With thaw comes possible extraditions for fugitives in Cuba

Now that the U.S. and Cuba have reestablished diplomatic ties, some are calling for the extradition of American fugitives in Cuba. The isolated country has been a destination for many trying to escape prosecution in the U.S.

In particular, the state police chief in New Mexico is making headlines after he promised to buy a plane ticket for Charlie Hill, a man suspected of murdering a New Mexico state police officer in 1971. 

Hill is one of a number of America’s most-wanted fugitives who made new lives for themselves in Cuba after fleeing the U.S. years ago and are now the focus of possible extradition under restored relations,” said an article from the Associated Press on ABC New‘s website

Hill is accused of killing the officer, then escaping with two other accomplices by hijacking a plane at the Albuquerque airport and commandeering it to Cuba. The two other men involved in the crime eventually died in Cuba.

The high profile case is one that has not escaped politicians’ attention. Sen. Tom Udall, who recently went on a congressional delegation to Cuba, said Hill should be extradited.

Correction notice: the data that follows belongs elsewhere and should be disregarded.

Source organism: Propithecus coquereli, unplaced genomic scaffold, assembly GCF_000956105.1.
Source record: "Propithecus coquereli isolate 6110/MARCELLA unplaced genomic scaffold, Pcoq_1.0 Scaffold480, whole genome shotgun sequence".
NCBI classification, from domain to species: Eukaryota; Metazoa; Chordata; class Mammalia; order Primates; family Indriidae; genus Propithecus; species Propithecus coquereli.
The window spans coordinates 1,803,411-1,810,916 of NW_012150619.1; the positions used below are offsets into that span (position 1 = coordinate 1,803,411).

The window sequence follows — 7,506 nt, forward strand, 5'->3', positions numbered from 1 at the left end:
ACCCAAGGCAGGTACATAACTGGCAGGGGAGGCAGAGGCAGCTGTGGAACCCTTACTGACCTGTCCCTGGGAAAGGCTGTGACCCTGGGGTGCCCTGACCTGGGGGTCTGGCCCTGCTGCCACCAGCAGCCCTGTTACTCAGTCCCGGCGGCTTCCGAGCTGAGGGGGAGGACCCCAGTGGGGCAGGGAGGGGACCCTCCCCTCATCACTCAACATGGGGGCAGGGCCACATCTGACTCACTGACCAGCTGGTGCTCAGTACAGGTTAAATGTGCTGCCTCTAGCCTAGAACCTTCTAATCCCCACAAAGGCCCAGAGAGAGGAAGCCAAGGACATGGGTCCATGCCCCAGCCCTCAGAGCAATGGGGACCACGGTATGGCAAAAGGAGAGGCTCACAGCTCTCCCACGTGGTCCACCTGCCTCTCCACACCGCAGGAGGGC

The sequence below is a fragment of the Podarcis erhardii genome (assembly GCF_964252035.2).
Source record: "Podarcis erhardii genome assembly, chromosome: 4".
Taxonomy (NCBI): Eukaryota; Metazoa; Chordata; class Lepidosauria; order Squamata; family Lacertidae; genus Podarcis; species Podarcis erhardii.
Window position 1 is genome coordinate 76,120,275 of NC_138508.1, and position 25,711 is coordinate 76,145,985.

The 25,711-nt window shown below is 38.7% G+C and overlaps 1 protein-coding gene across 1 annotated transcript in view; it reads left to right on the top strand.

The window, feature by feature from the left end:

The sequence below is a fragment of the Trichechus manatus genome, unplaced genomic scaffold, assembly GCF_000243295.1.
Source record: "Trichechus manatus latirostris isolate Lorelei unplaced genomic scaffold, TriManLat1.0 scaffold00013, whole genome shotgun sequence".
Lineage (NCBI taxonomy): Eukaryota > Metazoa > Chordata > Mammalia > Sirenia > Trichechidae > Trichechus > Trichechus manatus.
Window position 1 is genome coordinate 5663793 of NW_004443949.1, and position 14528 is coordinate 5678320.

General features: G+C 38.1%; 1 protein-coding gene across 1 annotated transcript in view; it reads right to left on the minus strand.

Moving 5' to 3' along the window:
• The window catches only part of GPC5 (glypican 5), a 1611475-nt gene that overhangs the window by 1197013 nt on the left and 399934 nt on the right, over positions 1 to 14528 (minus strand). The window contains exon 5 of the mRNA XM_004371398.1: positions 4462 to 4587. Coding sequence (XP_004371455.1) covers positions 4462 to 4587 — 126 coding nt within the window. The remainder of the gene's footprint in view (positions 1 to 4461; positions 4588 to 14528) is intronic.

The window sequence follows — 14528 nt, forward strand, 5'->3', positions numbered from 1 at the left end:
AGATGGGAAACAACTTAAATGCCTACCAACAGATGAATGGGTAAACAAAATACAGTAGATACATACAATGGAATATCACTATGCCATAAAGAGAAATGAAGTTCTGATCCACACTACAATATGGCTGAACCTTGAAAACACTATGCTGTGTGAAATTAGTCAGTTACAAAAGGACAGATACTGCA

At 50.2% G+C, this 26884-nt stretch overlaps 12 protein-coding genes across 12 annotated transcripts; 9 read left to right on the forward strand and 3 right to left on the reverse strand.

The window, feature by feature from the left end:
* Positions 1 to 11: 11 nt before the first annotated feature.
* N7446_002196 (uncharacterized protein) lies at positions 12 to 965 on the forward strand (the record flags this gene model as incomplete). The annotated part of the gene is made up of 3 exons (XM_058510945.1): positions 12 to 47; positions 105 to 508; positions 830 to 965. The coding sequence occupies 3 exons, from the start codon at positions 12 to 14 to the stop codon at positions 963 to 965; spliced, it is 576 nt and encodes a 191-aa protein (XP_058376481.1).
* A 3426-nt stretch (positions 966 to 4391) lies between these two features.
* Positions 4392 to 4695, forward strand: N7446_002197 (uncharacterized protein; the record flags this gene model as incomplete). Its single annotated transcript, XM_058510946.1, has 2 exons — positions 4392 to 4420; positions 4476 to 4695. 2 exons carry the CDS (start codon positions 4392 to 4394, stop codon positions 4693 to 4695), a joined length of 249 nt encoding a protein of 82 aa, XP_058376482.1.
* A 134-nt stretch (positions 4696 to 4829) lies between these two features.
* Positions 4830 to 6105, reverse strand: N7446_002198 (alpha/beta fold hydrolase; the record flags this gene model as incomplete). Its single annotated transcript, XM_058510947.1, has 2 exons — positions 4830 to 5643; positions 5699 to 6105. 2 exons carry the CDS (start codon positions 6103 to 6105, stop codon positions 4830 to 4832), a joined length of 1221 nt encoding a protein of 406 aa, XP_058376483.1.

Despite poor relations in the past, Cuba has been surprisingly helpful with returning fugitives to the U.S.

“In September 2011, Cuba handed over to U.S. authorities Denis Catania, 49, and Diana Camacho, 26, both formerly of Voorhees, to face kidnapping, murder, and arson charges in the death of Somerdale resident Ross Heimlich, 23, whose charred body was found in a torched car in Hammonton in 2010. The pair fled to Florida, then to various Caribbean nations before landing in Cuba.

In 2013, Cuba handed over a Florida couple, Joshua and Sharyn Hakken, who were wanted on charges that they had kidnapped their two young sons from maternal grandparents who had custody. The Hakkens fled with the children by sailboat to Havana,” said an article on philly.com.

The only caveat is Cuba treats individuals who seek political asylum quite differently than those who are fleeing for other crimes. In the past, the Cuban government would not extradite anyone who they believed sought asylum for their political beliefs.

After more than 50 years of animosity the two countries have just begun mending relations. It may take some time for Cuba and the U.S. to come to an extradition agreement.

[Associated Press] [Philadelphia Inquirer] [Image via AFP]

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